- Sodium phenoxide
- Phenol, sodium salt
A white to reddish colored solid in the form of crystalline rods.
Manufacture of antiseptic, salicylic acid, organic synthesis.
Registry Numbers and Inventories.
Swiss Giftliste 1
Japan ENCS (MITI)
Melting point, °C
Solubility in water
Hazards and Protection.
Keep in a cool, dry, dark location in a tightly sealed container or cylinder. Keep away from incompatible materials, ignition sources and untrained individuals. Secure and label area. Protect containers/cylinders from physical damage.
All chemicals should be considered hazardous. Avoid direct physical contact. Use appropriate, approved safety equipment. Untrained individuals should not handle this chemical or its container. Handling should occur in a chemical fume hood.
Wear appropriate chemical protective gloves, boots and goggles.
Wear positive pressure self-contained breathing apparatus (SCBA).
Keep material out of water sources and sewers. Build dikes to contain flow as necessary. Do not use water. Attempt to stop leak if without undue personnel hazard. Keep material dry. Land spill: Dig a pit, pond, lagoon, holding area to contain liquid or solid material. Cover solids with a plastic sheet to prevent dissolving in rain or fire fighting water. Dike surface flow using soil, sand bags, foamed polyurethane, or foamed concrete. Water spill: Use natural barriers or oil spill control booms to limit spill travel. Use natural deep water pockets, excavated lagoons, or sand bag barriers to trap material at bottom. Remove trapped material with suction hoses.
Reacts as bases to neutralize acids.
When heated to decomposition, it emits acrid smoke. Decomposes in acid decomposed by carbon dioxide in the air.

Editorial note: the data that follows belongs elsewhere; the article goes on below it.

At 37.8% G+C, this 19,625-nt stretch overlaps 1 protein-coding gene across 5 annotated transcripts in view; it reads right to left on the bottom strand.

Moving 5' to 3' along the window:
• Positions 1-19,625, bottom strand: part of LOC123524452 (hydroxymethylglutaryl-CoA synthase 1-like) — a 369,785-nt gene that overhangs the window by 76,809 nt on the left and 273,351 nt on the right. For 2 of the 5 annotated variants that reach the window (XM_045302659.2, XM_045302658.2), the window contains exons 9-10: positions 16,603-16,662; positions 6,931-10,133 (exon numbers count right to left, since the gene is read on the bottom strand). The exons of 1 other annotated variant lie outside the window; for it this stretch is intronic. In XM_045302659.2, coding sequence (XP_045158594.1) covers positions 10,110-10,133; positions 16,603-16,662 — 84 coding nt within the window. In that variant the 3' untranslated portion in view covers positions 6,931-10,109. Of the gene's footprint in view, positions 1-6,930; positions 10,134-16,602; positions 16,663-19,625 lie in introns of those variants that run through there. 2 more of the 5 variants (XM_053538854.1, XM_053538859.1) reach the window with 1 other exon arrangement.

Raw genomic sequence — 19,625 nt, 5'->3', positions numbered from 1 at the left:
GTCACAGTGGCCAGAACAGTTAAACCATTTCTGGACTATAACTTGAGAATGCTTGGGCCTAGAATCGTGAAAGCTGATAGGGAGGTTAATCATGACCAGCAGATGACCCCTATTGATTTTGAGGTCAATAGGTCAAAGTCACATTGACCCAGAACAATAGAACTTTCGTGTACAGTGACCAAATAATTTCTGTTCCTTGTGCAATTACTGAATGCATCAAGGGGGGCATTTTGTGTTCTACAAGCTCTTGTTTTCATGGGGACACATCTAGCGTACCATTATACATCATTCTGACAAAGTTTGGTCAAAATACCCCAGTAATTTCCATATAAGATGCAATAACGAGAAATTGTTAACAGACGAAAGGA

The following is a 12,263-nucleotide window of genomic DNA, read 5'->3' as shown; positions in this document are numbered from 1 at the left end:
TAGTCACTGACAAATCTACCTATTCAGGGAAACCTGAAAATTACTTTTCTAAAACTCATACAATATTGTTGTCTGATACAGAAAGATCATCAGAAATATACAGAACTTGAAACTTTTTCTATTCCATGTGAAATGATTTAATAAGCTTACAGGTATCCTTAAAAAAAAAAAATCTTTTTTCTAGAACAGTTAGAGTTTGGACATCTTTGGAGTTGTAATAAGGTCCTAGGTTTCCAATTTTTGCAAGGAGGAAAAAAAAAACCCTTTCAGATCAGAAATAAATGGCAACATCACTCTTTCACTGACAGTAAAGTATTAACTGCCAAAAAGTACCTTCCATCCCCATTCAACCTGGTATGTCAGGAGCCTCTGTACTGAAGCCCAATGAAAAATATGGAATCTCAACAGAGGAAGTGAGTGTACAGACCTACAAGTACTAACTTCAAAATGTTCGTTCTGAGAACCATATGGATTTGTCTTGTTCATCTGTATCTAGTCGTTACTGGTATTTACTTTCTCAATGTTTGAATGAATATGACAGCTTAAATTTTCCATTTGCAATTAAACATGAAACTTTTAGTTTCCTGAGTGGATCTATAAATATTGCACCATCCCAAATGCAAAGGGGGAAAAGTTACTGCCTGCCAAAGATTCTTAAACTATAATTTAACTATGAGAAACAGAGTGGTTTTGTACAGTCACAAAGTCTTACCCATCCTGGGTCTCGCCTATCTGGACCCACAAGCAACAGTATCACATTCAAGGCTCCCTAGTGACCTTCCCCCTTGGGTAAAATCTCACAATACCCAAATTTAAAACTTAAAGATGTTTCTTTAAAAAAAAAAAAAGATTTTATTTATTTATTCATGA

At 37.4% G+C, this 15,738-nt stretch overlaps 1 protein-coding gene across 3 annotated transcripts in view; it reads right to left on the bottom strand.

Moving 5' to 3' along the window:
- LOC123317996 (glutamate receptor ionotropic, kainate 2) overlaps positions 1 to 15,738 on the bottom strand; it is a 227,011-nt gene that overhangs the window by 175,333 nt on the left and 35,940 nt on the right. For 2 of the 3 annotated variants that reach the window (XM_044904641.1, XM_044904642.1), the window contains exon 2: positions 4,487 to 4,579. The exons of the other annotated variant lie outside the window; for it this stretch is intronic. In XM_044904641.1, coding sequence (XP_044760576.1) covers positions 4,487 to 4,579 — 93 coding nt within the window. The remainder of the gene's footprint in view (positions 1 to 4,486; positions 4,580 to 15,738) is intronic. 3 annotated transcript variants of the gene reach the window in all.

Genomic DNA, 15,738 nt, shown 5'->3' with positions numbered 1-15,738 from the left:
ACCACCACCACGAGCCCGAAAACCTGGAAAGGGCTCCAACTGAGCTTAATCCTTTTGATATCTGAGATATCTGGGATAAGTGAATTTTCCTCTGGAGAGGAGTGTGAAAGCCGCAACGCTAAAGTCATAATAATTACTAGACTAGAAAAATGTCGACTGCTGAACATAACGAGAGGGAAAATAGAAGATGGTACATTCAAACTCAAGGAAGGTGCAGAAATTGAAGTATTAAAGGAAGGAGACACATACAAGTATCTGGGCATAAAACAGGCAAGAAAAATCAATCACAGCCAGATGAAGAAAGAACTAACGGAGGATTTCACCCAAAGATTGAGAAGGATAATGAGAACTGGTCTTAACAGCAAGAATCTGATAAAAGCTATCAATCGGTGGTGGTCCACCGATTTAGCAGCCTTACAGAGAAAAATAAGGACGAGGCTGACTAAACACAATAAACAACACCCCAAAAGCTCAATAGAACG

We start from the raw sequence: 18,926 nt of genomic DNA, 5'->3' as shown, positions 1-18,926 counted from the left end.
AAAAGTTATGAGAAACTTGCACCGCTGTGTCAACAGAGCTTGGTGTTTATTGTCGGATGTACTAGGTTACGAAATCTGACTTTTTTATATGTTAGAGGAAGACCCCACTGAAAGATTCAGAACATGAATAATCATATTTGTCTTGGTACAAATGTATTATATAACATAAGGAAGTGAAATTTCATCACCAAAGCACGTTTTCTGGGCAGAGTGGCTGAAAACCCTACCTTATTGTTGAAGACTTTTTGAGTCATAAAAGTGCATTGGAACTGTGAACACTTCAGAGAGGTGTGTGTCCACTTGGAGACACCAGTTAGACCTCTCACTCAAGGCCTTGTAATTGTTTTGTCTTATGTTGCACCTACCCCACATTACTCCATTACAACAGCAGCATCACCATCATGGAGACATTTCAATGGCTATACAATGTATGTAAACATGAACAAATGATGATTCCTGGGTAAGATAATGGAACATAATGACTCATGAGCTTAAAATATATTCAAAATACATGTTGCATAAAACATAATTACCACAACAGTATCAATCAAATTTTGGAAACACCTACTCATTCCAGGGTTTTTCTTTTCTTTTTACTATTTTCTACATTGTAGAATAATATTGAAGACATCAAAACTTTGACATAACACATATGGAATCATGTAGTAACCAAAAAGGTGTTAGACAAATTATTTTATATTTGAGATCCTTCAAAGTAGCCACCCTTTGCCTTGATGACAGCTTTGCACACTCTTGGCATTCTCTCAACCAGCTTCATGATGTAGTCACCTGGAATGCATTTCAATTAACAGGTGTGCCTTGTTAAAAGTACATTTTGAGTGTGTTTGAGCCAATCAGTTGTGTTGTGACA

Extinguish fire using agent suitable for type of surrounding fire. (Material itself does not burn or burns with difficulty.) Cool all affected containers with flooding quantities of water. Apply water from as far a distance as possible. Do not use water on material itself. Keep run-off water out of sewers and water sources.
May burn but does not ignite readily.
When heated, vapors may form explosive mixtures with air: indoors, outdoors, and sewers explosion hazards. May polymerize explosively when heated or involved in a fire. Contact with metals may evolve flammable hydrogen gas. Containers may explode when heated. Runoff may pollute waterways. Substance may be transported in a molten form.
Fire may produce irritating, corrosive and/or toxic gases.
Abnormally low blood pressure, reduced body temperature, rapid breathing, and rapid heart rate may develop with severe toxicity. Initial CNS excitation, including seizures, is commonly followed by CNS depression ranging from lethargy to coma and death. Fetotoxicity and skeletal abnormalities have been reported in animal experiments.
Phenol is extremely corrosive and may cause oral and esophageal burns and abdominal pain following ingestion.
Tachypnea is commonly reported; pulmonary edema and bronchospasm may also occur. Stridor has been reported from exposure to high concentrations of phenol. Respiratory arrest occurred 30 minutes post ingestion of 26.7 Grams of phenol in one case.
Phenol is corrosive to the skin, but because of anesthetic qualities, it will numb rather than causing a burning pain on contact. Skin becomes red and swollen, then white and opaque. Deep burns result that may become gangrenous.
Dilution - may enhance absorption of phenol, and should be avoided. Ipecac induced vomiting is not recommended because of the potential for cns depression and seizures. Activated charcoal - may limit systemic toxicity if administered soon after ingestion, but may interfere with endoscopic evaluation of gastrointestinal burns.
Move victim to fresh air. Apply artificial respiration if victim is not breathing. Do not use mouth-to-mouth method if victim ingested or inhaled the substance; induce artificial respiration with the aid of a pocket mask equipped with a one-way valve or other proper respiratory medical device. Administer oxygen if breathing is difficult.
Remove and isolate contaminated clothing and shoes. Immediately flush with running water for at least 20 minutes. For minor skin contact, avoid spreading material on unaffected skin.
Irrigate exposed eyes with copious amounts of tepid water for at least 15 minutes. If irritation, pain, swelling, lacrimation, or photophobia persist, the patient should be seen in a health care facility.
Std. Transport #